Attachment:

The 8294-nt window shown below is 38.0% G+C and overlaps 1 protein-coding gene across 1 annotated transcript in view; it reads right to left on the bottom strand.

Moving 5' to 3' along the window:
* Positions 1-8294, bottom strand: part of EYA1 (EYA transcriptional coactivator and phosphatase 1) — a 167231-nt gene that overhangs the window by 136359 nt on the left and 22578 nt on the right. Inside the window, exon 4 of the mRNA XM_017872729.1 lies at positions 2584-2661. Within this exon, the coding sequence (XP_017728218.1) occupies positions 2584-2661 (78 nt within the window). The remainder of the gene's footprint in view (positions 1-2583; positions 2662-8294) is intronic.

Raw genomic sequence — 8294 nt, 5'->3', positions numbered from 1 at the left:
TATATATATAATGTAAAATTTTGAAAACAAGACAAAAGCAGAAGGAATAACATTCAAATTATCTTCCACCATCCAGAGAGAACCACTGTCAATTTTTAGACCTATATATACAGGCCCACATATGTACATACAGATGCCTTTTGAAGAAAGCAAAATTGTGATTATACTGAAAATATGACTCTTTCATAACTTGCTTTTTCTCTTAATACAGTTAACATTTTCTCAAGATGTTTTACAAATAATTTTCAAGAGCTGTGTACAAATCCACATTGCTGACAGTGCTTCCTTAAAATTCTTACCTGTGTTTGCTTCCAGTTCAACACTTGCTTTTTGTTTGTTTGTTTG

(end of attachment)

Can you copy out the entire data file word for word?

The 8294-nt window shown below is 38.0% G+C and overlaps 1 protein-coding gene across 1 annotated transcript in view; it reads right to left on the bottom strand.

Moving 5' to 3' along the window:
* Positions 1-8294, bottom strand: part of EYA1 (EYA transcriptional coactivator and phosphatase 1) — a 167231-nt gene that overhangs the window by 136359 nt on the left and 22578 nt on the right. Inside the window, exon 4 of the mRNA XM_017872729.1 lies at positions 2584-2661. Within this exon, the coding sequence (XP_017728218.1) occupies positions 2584-2661 (78 nt within the window). The remainder of the gene's footprint in view (positions 1-2583; positions 2662-8294) is intronic.

Raw genomic sequence — 8294 nt, 5'->3', positions numbered from 1 at the left:
TATATATATAATGTAAAATTTTGAAAACAAGACAAAAGCAGAAGGAATAACATTCAAATTATCTTCCACCATCCAGAGAGAACCACTGTCAATTTTTAGACCTATATATACAGGCCCACATATGTACATACAGATGCCTTTTGAAGAAAGCAAAATTGTGATTATACTGAAAATATGACTCTTTCATAACTTGCTTTTTCTCTTAATACAGTTAACATTTTCTCAAGATGTTTTACAAATAATTTTCAAGAGCTGTGTACAAATCCACATTGCTGACAGTGCTTCCTTAAAATTCTTACCTGTGTTTGCTTCCAGTTCAACACTTGCTTTTTGTTTGTTTGTTTG